The next speaker's mere presence caused some consternation among certain participants, and this is where the story gets a little weird. He is the webmaster of anarchy.net, and, lest the following reflect poorly on him, he may not be aware of what follows.
Apparently, anarchy.net is part of a large network of websites with extremist-sounding domain names. These names range from the far left (eg. fuckcapitalism.com, anarchy.net), to generally radical (eg. fuckchrist.com), to the racist far-right (eg. hessian.org, churcharson.com, and burzum.com, the website of a Norwegian hate-metal band). Some of these sites are just linkfarms to porn sites and the like, but most of them have political content and link to each other, a main site being corrupt.org. These domains are all registered to, or are sometimes separated by a degree or two from, "Throne Networks" based in McLean, Virginia.1
The common thread among these sites is support for a "third position" of "national anarchism." Trying to find the reason in this ideology is pointless; it soon reveals itself as nothing more than an "anarchist" front for white nationalism. This so-called "third position" is promoted by a small band of European racists (many of whom are former leftists), including Troy Southgate, the late Julius Evola, Richard Hunt, Flavio Gonçalves, Peter Topfer, Keith Preston (who is American), Hans Cany, and Otto Ernst Schuddekopp.2
The suspicion is that the intent of this network is to cast a "wide net" out to youth disaffected with the current political system, and use it to introduce fascist ideas to them.
Some activists spoke to some of the conference organizers about this weirdness prior to the conference, hoping they would un-invite the speaker in question. The action seemed a little drastic to them, and they assured the worried anti-fascists that they could bring the issue up during the question-and-answer session.
The speaker was credited with being the founder of anarchy.net, and the talk centered on a flowchart instructing members of the US Air Force on how to make pro-Air Force comments on blogs.3 The speaker informed us that "the US government is currently employing counter-bloggers to lurk insurgent websites," and that "[w]hat this all means for we, internet folk, is that the posts that we make are being watched by the US government in an attempt to change our view." These military people, he told us, "are told to act as civilians so perhaps people will just see a seemingly-intelligent post and not think of the [inaudible] plot [inaudible] media."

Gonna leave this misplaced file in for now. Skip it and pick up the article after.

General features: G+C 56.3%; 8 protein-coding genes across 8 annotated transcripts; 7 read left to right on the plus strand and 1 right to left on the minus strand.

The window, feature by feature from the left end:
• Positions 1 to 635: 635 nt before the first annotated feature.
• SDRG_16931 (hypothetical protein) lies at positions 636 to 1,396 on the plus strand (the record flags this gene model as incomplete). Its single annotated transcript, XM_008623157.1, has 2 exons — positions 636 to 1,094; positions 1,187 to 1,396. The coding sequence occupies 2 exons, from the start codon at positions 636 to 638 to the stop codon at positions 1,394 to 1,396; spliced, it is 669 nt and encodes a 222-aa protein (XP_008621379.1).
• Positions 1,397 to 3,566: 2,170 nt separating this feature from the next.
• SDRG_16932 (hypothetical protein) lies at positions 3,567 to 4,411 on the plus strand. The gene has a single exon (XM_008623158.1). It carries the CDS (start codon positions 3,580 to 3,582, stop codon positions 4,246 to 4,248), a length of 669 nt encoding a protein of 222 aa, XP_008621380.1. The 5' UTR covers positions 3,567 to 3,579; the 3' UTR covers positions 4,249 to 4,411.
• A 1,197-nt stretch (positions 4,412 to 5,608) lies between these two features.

He then went on to talk about the website, reading aloud questions from readers and his answers. He took no questions.
The fourth and final speaker of the "lightning round" was Pitzer College professor Dana Ward, founder of the anarchy archives. His gave an overview of the archives and expressed a concern for the future of the study of anarchism at Pitzer once he's no longer there. He also discussed his research on Reclus and his intention to write the history of anarchism in the United States.
"The main focus of the archive, of course, is classical anarchism," he said, but he hopes to "expand anarchy archives to include a modern section." He elaborated, "it will basically be organized by blocs. (Have people talked about blocs yet? I just got here. Well basically, the modern anarchist movement is divided into four different blocs. Many of you may be familiar with the black bloc. They get a lot of the attention at the G8 or the G20 or in Seattle and so forth, and the black bloc is engaged in direct action. There is a white bloc that is also involved in direct action but the white bloc is non-violent direct action, the black bloc is willing to use violence to defend peoples' rights. There's also the green bloc, which is environmentally oriented, a pink bloc, which is organized around gender issues.) Anyway, that's what I hope students at Pitzer are going to be able to help me produce in the next coming years."
He emphasized the importance of the accessibility of anarchist texts. "Marxism has basically proven its incompatibility with human liberation, and the natural home then, for those who believe that we should live free lives, is anarchism."
The next speaker, from the Central Arizona Radicals Opposing Borders (CAROB) gave a well-researched and thought-provoking talk that centered on the criminalization of undocumented people, drawing several parallels between the war on immigrants and the drug war.